The subtext of most stock-market coverage is pretty straightforward: It's good when the market goes up, and it's bad when the market goes down.
As of this morning, stock prices in the U.S. had fallen 20 percent from their recent highs — the definition of a bear market. By the logic of most market stories, this is very bad.
The fall in prices does reflect a growing sense of gloom about the economy's prospects in the coming months. And if you own stocks, it can be painful to see the value of your investment fall day after day.
But in the long run, the decline may be good news for a lot of ordinary people: steady, long-term investors who contribute part of every paycheck to a 401(k), and who aren't planning to retire anytime soon.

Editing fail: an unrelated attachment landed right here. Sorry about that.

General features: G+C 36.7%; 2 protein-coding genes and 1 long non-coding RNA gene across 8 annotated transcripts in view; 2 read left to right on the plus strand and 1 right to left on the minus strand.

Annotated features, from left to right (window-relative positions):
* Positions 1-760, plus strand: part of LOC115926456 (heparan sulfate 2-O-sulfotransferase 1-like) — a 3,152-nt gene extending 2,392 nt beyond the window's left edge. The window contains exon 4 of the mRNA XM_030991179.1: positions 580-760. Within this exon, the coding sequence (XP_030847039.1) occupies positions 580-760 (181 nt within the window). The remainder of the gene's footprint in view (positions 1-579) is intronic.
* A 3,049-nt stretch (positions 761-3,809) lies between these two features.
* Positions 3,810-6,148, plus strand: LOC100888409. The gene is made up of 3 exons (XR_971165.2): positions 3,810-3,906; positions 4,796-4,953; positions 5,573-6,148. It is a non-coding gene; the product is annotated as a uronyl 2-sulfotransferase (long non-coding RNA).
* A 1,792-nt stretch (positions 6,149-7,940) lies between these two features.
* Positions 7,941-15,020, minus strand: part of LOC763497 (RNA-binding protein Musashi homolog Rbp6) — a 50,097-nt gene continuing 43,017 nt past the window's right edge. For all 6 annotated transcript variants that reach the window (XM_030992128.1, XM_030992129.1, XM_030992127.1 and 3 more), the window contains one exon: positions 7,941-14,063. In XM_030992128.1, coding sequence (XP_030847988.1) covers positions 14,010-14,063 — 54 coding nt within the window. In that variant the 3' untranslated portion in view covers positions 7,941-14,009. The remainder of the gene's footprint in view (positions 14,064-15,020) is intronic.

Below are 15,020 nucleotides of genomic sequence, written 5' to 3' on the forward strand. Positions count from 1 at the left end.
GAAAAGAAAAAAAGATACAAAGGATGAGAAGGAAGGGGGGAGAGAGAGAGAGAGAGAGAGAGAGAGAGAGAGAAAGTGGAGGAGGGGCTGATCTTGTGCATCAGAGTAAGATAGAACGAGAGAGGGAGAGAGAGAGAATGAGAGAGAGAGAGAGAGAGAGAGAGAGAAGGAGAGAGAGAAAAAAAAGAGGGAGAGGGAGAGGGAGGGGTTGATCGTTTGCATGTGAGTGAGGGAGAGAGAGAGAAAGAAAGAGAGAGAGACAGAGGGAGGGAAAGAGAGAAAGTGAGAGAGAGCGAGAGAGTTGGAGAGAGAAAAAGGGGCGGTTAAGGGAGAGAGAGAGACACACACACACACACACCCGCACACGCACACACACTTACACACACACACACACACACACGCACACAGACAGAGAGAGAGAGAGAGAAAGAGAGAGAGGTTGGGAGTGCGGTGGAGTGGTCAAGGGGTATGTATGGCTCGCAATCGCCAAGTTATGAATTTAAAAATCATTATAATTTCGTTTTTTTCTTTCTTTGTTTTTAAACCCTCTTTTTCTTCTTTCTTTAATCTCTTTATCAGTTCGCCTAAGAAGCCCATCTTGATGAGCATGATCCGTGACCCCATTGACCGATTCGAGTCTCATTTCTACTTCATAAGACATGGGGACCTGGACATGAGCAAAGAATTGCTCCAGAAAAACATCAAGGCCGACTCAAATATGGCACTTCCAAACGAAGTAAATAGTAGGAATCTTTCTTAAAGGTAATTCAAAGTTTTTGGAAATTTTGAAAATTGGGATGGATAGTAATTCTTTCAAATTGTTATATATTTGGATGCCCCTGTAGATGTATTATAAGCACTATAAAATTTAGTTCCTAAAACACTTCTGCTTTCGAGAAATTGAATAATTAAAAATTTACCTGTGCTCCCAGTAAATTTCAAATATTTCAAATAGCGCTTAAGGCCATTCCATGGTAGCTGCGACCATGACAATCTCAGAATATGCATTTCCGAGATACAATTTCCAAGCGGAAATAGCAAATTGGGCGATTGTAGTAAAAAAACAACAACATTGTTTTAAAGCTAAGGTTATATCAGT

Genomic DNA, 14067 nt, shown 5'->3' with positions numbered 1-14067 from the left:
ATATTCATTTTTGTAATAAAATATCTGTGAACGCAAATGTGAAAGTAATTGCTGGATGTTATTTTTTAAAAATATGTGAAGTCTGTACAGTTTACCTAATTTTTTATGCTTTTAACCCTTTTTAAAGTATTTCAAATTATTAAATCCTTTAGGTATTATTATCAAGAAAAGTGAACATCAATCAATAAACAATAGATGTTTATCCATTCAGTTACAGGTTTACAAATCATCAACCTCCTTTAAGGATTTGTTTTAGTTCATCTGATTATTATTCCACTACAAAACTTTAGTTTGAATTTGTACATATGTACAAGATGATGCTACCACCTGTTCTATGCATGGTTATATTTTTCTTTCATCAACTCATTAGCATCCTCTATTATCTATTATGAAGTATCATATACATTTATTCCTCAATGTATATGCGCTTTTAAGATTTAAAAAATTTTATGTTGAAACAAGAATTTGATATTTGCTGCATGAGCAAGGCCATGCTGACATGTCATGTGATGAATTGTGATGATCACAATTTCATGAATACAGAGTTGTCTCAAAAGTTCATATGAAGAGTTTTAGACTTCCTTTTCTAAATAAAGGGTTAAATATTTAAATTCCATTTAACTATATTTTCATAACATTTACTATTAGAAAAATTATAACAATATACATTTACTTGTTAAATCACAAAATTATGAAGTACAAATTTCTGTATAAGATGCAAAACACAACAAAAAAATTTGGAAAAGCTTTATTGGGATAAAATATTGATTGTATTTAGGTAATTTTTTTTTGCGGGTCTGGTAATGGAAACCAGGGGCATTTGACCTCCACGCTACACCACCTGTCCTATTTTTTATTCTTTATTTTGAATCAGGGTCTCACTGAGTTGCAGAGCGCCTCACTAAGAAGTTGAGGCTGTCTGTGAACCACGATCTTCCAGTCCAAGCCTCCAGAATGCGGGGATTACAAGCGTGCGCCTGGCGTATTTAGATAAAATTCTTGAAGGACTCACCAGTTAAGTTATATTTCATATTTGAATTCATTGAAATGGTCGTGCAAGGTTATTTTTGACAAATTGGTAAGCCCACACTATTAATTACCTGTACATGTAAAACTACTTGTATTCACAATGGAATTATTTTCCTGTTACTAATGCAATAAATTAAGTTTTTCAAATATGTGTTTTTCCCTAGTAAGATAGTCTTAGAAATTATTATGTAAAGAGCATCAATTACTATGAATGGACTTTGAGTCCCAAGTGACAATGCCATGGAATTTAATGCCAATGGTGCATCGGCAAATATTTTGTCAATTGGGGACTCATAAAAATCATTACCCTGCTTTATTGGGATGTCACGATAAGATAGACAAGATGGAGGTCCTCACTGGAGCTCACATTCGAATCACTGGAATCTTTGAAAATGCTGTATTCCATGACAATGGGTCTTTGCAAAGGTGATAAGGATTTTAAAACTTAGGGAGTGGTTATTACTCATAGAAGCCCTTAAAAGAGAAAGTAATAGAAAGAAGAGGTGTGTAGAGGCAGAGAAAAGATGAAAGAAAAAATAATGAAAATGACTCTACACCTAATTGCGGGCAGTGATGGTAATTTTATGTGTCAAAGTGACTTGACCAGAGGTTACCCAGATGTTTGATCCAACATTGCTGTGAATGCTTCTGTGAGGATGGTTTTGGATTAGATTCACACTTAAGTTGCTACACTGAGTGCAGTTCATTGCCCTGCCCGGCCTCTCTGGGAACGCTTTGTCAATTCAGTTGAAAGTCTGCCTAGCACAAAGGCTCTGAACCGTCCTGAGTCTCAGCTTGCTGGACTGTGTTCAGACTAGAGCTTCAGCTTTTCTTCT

When you buy stock in a company, you're actually buying a little piece of all of the company's future profits.
The recent fall in stock prices does reflect investors' prediction that corporate profits will be lower in the next few months, or even the next few years. But the very-long-term outlook for corporate profits — the outlook the next few decades— hasn't fundamentally changed.
If you need to sell your stocks soon, this is cold comfort; short-term prices are what matter from you. But if you're a decade or more from retirement, you may ultimately benefit from the recent decline in prices.
The bear market means that something you buy every month — stocks — just got a lot cheaper. And every dollar you sock away in your retirement fund today gets you a bigger share of all those future profits.